Kostoss says there are highs and lows when it comes to search-and-rescue missions, the highs coming when a search turns into a successful rescue and the lows coming when a search turns into a recovery.

Kostoss has had his share of both. A forest ranger for almost 20 years, he was first stationed in Dutchess County. He remembers his first search, working with Region 3 Forest Ranger David Meade, who was the incident commander.

"I remember just being in awe at the control he had over this enormous group of volunteers and police and fire and how well the mission went off," Kostoss said. "It was an Alzheimer's subject and they were located while I was there by a different crew, so it was exciting."

After a brief stint in Region 3 and three years in Clinton County, he moved to the High Peaks region. He now lives in Wilmington.

Kostoss got his share of action as incident commander during the most dramatic search-and-rescue mission of 2016. A young couple from his hometown of Niskayuna got lost on Algonquin Peak on Dec. 11 and were found alive on the mountain two days later. There were near blizzard conditions at the time, and the state police helicopter could not be used for the search. It was up to searchers on the ground.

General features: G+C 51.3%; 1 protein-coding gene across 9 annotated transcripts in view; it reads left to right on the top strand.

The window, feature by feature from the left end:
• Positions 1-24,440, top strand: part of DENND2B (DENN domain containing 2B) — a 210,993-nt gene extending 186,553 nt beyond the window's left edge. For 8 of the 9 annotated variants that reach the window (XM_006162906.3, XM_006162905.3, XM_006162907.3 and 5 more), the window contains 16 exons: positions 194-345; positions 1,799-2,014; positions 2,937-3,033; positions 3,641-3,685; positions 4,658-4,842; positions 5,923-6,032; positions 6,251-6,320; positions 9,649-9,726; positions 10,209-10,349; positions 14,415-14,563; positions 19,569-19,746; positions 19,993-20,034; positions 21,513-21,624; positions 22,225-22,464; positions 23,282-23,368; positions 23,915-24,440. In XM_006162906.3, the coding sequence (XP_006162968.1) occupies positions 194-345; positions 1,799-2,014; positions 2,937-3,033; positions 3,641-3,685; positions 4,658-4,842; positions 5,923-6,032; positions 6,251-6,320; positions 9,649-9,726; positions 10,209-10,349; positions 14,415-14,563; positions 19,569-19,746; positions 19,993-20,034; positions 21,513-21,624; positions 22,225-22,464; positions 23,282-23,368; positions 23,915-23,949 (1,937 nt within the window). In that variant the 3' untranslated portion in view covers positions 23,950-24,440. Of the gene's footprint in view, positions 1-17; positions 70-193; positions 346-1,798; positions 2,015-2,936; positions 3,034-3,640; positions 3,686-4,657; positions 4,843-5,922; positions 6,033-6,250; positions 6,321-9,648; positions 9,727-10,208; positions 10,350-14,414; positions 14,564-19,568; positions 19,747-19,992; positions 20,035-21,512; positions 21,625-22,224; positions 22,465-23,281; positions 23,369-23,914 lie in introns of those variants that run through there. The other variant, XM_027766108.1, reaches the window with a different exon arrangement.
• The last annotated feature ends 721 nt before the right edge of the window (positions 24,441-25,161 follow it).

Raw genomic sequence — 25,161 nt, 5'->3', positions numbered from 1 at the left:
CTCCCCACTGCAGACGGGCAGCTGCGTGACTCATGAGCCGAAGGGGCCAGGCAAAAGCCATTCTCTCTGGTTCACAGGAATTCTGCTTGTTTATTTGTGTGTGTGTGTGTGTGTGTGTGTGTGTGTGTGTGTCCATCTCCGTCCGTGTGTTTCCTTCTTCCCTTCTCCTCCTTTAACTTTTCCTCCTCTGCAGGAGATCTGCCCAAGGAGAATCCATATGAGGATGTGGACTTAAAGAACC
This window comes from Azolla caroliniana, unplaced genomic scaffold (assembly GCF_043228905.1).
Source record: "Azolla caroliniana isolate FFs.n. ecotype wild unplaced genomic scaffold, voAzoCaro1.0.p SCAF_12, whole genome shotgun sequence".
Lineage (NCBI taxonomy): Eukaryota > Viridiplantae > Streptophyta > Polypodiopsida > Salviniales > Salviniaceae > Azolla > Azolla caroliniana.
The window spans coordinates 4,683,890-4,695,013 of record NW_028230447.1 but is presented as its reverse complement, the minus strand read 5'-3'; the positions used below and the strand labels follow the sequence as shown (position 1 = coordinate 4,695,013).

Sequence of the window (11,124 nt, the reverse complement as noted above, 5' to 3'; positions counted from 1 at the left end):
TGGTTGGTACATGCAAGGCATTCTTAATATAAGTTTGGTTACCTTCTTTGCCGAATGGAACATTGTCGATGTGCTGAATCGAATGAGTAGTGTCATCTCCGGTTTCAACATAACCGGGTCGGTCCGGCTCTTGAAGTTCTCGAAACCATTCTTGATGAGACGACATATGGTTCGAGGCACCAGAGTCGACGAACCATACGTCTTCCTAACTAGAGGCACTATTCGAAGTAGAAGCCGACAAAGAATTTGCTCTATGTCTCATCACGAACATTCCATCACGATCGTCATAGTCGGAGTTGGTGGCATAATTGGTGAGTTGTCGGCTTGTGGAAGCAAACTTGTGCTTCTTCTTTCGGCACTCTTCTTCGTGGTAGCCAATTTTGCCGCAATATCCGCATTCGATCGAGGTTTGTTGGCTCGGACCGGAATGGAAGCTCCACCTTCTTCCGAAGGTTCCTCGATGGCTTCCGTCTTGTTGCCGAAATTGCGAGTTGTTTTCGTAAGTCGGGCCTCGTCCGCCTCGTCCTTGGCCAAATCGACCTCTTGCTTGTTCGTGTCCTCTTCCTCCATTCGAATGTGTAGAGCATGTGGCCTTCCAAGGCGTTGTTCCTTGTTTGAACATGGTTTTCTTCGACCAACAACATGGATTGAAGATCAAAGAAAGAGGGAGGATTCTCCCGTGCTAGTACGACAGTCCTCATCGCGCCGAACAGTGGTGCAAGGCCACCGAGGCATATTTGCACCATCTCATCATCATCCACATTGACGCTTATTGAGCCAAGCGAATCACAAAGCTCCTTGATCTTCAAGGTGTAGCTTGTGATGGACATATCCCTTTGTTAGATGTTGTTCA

"They were prepared for a full day's work in that environment, meaning we would get them as high on the mountain as we could with snowmobiles," Kostoss said. "And then they would hike from there to the summit. And then there were various assignments - checking drainages and sides of the mountain with crews of people. So they were prepared for nearly Arctic expeditions."

Kostoss worked the incident from the command post at the Adirondack Mountain Club's trails crew cabin at the Adirondak Loj. There was no cellphone service, so that had to be brought in overnight along with computer lines.

The forest rangers and volunteers in the field were equipped for the harsh, winter conditions.

"We brought in teams of rangers and teams of troopers and volunteer climbers that were fit enough to operate in that environment for long enough to be able to find them. That was how they were found," Kostoss said. "We had some really good cellphone data, and we were able to kind of figure out what drainage we thought was the highest possibility drainage, and luckily searchers in that area heard them and the helicopter was able to make an extrication there with a cable hoist."

The mission was a success - a "high" as Kostoss calls it - but he says it was also a "low," even though there weren't any major physical injuries.